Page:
by Jude Feldman
Hoo-kay. Y'all are challenging my heavily-ingrained cynicism here, people. And I have never, ever in my life been happier to have been dead wrong, so THANK YOU.
I don't even know where to start. Since we came to the conclusion that we would not be able to keep the bookstore open last November, I have been through all the stages of grief, and I had finally hit acceptance. And then, just three days ago, we thought that maybe, just maybe, if the stars were right and crazy miracles occurred, we might not have to close. I didn't want to hope too hard and be disappointed; it would be too awful. I have said before in my editorial pieces that this is the best job I have ever had and the best I could have hoped for. The idea that I wouldn't be able to do it any more was frankly breaking my heart, but I'm a realist as well as a dreamer, and I do understand that when things are inevitable, it's better to just deal with them. It's my mantra when stuck in traffic: "I can be late and upset, or I can just be late".
Still, I felt like a part of me was dying. And on top of all of the other changes and losses in this city, I felt helpless and angry. I moved here because San Francisco was WEIRD. It's meant to be for the dreamers and the poets and the artists and the people who think it's a great idea to unicycle naked down the street, or dress up as foliage and scare the tourists. It's meant to champion diversity and the little guy and the crazy people who have big ideas. Emperor Norton's city -- that's MY San Francisco, and that's Borderlands' San Francisco. I felt like it was slipping away, and there wasn't anything I could do except try to remember the good times, accept it with grace, and to ensure that our employees landed on their feet.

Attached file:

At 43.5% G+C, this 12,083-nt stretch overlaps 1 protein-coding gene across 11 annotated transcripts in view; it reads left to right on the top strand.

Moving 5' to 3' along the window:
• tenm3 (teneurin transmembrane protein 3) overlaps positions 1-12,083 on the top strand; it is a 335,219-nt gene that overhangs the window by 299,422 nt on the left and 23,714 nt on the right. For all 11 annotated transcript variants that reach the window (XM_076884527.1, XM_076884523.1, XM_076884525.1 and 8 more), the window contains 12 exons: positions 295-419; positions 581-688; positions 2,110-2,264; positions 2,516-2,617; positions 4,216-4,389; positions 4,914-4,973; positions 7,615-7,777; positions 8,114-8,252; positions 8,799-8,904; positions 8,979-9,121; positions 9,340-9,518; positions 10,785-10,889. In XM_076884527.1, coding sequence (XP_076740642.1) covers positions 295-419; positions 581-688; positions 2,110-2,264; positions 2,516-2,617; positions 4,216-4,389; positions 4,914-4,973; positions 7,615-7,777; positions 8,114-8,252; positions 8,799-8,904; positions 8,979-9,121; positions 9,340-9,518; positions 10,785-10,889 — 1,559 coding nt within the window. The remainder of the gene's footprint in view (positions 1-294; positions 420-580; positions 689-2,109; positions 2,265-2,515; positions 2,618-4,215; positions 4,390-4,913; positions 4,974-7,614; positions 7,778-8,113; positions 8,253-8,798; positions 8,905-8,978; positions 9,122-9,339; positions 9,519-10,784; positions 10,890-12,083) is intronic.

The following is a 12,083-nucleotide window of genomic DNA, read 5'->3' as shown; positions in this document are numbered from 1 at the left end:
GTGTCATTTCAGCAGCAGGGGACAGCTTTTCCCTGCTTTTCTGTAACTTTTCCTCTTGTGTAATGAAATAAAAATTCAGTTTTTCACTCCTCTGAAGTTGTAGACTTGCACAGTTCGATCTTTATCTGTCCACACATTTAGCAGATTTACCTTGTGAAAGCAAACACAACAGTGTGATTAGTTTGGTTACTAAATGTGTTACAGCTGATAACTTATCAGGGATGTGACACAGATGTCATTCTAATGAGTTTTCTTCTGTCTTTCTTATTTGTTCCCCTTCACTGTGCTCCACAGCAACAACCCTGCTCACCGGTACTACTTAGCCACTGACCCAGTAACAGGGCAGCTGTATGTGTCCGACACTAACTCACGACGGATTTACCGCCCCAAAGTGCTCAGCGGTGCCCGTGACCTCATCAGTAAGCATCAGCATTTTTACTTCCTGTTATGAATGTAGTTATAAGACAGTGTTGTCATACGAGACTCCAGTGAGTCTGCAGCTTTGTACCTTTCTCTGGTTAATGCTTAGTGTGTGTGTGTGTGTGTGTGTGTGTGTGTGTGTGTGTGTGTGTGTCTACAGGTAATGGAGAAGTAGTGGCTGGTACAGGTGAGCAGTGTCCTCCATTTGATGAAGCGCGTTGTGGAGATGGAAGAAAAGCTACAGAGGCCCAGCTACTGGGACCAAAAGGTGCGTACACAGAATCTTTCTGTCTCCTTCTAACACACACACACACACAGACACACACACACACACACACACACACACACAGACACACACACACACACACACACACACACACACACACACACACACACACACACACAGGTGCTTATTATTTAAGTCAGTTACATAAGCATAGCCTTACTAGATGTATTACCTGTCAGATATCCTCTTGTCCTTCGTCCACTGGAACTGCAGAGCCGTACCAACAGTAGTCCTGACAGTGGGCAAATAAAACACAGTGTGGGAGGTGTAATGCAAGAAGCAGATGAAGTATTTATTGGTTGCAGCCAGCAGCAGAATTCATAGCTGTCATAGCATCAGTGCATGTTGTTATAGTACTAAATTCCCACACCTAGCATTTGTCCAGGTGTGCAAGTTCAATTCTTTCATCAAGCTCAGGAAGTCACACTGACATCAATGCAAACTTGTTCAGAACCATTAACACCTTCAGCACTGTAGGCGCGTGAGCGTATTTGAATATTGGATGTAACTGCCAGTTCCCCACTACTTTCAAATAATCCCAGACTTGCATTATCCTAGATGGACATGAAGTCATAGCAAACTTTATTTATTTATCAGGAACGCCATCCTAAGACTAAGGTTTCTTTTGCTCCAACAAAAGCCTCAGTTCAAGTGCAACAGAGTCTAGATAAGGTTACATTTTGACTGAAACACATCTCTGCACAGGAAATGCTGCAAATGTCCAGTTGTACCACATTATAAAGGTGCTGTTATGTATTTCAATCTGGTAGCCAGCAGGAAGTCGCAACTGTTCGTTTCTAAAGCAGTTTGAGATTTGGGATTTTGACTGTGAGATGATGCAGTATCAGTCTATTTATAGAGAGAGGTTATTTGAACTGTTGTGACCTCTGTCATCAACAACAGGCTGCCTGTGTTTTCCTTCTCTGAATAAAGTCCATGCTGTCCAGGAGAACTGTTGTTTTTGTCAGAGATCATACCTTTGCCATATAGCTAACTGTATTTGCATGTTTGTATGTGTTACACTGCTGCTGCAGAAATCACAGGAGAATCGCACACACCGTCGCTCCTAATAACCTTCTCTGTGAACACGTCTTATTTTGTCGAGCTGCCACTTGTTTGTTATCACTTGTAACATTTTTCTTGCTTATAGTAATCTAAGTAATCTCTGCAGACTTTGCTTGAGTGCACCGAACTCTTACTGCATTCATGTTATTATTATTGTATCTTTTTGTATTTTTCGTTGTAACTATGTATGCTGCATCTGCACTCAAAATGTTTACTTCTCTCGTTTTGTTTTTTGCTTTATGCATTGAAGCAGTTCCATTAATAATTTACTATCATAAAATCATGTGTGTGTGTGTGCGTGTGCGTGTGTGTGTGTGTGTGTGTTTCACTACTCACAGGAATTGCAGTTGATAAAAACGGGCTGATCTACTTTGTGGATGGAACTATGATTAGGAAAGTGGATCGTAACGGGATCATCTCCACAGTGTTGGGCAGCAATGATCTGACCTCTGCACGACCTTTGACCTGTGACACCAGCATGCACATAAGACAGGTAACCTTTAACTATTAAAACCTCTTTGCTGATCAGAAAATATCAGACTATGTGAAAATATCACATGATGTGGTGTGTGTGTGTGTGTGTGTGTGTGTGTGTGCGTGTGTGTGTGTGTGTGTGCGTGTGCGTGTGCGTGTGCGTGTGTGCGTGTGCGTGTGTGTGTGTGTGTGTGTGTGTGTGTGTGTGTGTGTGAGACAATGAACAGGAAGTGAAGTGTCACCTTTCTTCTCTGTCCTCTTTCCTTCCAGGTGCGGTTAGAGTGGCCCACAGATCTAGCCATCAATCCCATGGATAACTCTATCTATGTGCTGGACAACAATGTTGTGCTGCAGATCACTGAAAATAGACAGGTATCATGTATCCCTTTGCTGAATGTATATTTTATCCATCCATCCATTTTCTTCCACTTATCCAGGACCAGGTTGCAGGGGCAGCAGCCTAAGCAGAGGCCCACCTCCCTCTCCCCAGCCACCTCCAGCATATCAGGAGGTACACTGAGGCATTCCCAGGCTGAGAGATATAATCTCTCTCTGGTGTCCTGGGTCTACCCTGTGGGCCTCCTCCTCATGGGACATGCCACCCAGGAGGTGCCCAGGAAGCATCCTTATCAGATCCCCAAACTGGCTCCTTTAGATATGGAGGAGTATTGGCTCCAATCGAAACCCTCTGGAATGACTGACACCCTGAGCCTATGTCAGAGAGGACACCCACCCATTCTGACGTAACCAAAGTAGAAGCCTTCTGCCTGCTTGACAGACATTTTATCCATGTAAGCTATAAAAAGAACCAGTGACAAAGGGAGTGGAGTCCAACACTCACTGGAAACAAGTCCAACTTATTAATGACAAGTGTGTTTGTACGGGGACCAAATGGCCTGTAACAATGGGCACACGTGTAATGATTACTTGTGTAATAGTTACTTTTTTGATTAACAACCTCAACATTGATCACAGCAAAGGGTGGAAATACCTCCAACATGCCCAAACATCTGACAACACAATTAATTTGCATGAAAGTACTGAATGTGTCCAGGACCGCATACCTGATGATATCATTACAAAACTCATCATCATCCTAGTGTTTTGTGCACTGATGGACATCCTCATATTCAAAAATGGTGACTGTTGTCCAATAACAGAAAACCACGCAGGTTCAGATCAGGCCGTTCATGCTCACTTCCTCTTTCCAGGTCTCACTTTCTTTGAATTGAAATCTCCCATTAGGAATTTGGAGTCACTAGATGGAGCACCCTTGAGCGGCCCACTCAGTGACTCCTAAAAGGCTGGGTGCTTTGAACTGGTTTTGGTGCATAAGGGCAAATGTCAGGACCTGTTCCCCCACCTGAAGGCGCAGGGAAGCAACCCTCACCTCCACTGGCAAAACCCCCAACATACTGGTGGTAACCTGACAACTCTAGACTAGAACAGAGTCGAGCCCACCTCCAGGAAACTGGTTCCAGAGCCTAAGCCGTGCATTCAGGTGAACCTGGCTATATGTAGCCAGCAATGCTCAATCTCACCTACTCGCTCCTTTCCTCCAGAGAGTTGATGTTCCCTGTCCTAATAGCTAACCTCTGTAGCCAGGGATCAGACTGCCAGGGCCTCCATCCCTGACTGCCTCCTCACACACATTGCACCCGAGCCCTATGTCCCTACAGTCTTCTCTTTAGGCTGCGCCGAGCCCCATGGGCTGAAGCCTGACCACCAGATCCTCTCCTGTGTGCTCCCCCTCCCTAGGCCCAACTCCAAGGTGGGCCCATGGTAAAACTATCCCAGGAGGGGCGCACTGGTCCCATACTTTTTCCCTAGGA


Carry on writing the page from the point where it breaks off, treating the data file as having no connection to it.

And then all of you spoke up. Borderlands has always been more than just a store, or just a job, for me; I've poured heart and soul and time and even a bit of blood into it - OF COURSE it's vital to me. But I didn't understand how vital it was to other people, too. I didn't understand that it represented the same (or similar) things to you. And I apologize for underestimating you.
I'm a mess right now, in the best way I can be. The last three weeks have been literally unbelievable - if you'd described them to me in advance, I would have laughed at you. I am extremely under-slept and hyper-emotional and thoroughly dazed. I was joking with Alan that "The next time we're going to hit the national media, let's not, okay?" (And I _wasn't_ the one who had to talk to all the reporters, and out-fence Fox News, who were asking "Have you stopped beating your wife?" - style questions.)
I'm having a tough time being linear, let alone eloquent, right now. I'm crying all over the keyboard. But thank you. Thank you so much for letting me keep doing what I love best in the world; thank you for doing your part to help keep San Francisco weird; and thank you for helping to preserve space for the dreamers. I have never before thought that loving something as hard as you could was enough to change anything -- that sounds like something that only happens in stories -- in fantasy. But you proved me wrong. So thank you for letting us continue to champion imagination, because as you've proved conclusively, it really can change the world.
(Note - As of approximately 2:30pm today we reached our goal of 300 sponsors. Borderlands will remain open until at least March 31st, 2016. Thank you all and please feel free to keep signing up for sponsorships - there is no maximum number of sponsors. -- A.B.)